The sun has from now on a noncyclic trajectory, which ceases at night, like the life which it alone conveys with him. The Great Hymn clearly says :
"You arise as they (men) live, you lie down as they die. You are existence by yourself, it is by you that we live"; "as soon as you lie down in the western horizon, the country is plunged into darkness, in a state of death"
Night is for men the experience of death. The whole life of the world happens during the day, the night is considered as a state of non-life, where nothing occurs, which is useful for nothing. Nevertheless the king specifies that the stars remain alive in his heart.
But the traditional nocturnal journey of the sun had another major function: to resuscitate the deceased in the Duat, to give life back them during the time of its nocturnal journey. To suppress this role, it is ipso facto to deny the existence of the whole traditional system imagined, and likewise for the deceased to have a new life in the beyond. Osiris, the traditional justified (and regenerate for death) god doesn't have any place anymore in the new system and disappears.
For Akhenaten there is no other reality nor other life than the one, physically bathed by the rays of the Aten.
The organisation of society, which leaned towards the traditional form of the maat, is placed in question
As a consequence, all organisation of society which should lead to the realisation of Maat is put in doubt. Maat has not gone but she has changed in nature. Certainly she has become an optimistic view of the world but mechanical, implacable. Maat is no longer the collective work of order in the world, which the king must present to the gods ().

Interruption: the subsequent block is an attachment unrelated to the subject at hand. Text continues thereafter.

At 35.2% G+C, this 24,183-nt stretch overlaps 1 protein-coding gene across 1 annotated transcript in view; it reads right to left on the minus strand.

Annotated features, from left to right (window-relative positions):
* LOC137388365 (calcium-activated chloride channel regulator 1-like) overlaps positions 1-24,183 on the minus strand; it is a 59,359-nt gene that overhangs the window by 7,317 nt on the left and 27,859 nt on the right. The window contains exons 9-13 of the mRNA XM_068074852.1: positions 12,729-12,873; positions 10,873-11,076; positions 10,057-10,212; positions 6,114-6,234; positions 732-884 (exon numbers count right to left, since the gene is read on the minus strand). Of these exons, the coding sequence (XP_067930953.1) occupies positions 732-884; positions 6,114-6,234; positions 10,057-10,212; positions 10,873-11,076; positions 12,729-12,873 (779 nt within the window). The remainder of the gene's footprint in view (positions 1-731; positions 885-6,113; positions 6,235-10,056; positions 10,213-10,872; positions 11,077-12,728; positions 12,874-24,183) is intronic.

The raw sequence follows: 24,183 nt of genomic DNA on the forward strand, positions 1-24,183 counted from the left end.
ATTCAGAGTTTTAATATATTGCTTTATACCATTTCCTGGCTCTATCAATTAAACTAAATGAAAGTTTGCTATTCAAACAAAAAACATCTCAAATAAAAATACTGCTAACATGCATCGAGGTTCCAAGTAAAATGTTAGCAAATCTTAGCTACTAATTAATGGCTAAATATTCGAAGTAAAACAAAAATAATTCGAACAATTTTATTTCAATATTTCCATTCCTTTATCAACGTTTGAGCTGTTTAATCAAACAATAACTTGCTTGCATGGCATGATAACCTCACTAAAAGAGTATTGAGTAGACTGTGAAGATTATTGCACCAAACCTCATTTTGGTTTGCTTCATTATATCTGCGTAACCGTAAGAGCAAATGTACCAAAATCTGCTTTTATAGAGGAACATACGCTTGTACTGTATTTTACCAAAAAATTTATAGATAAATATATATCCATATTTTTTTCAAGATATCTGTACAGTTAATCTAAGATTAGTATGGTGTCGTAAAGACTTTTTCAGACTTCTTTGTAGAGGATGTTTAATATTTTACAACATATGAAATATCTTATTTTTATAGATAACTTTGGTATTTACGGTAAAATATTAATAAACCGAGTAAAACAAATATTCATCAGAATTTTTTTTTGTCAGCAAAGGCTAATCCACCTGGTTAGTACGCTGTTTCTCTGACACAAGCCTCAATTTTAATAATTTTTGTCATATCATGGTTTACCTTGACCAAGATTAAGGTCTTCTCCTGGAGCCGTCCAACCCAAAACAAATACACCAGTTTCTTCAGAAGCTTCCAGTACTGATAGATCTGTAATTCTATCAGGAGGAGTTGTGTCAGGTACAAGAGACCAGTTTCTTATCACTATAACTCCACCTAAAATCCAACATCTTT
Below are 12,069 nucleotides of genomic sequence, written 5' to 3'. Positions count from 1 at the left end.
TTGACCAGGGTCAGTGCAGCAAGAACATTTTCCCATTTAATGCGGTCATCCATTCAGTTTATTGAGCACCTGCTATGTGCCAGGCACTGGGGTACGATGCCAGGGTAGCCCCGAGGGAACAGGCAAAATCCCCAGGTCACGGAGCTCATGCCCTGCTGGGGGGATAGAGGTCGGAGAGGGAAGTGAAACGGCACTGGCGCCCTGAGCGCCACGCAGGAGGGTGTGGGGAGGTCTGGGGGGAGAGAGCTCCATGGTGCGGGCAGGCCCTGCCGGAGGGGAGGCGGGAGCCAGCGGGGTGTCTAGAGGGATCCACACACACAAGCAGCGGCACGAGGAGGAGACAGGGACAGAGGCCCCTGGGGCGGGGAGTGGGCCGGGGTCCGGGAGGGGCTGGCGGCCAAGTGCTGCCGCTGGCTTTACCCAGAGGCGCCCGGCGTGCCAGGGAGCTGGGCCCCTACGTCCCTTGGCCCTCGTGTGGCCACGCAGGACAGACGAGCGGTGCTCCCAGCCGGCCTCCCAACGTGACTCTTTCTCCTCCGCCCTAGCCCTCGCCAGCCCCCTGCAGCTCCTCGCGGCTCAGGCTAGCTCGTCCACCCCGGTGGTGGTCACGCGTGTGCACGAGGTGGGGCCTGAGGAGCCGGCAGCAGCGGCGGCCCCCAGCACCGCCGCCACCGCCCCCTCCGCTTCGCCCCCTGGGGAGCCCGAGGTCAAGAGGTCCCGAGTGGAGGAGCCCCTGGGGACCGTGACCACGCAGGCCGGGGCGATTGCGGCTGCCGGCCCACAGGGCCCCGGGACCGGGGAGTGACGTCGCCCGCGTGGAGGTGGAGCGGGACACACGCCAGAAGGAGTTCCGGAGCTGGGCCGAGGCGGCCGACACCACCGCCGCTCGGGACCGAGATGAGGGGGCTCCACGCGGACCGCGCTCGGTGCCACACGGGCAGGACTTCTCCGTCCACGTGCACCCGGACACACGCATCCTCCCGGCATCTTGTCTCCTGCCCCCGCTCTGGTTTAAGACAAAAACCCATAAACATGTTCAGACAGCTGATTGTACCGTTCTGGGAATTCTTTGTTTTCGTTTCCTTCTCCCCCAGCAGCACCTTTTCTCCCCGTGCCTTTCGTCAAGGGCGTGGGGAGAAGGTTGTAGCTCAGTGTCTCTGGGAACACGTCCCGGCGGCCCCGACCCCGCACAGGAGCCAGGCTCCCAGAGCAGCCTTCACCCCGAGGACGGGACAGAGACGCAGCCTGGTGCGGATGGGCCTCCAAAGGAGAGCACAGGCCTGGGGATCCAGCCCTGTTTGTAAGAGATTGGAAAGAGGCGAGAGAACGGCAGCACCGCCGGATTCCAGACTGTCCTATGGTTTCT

She is everywhere, immutable and only the king can interpret her desire.
In effect, Maat is now Akhenaten himself ! So his every word or gesture becomes sacred and his courtiers address him as "my sun" or, as in the Amarna letter No. 138, "the sun of all lands".
By doing this, Akhenaten changes the very nature of Egyptian royalty, which is now an unlimited absolutism the like of which the country has never known and will never know again after him.
This should finally put an end to the tenacious legend of a gentle, weak pacifist dreamy poet king full of love for all humanity: which is a historical misinterpretation.
This does not prevent the hymns from being magnificent literary pieces, especially for the universalist approach which we find in them for the first time :
"The Aten of the day, great of majesty. All distant foreign countries, thou makest their life (also), for thou hast set a Nile in heaven, that it may descend for them…
The Nile in heaven, it is for the foreign peoples, (While the true) Nile comes from the underworld for Egypt
Their tongues are separate in speech and their natures as well. Their skins are distinguished as thou distinguishest the foreign peoples"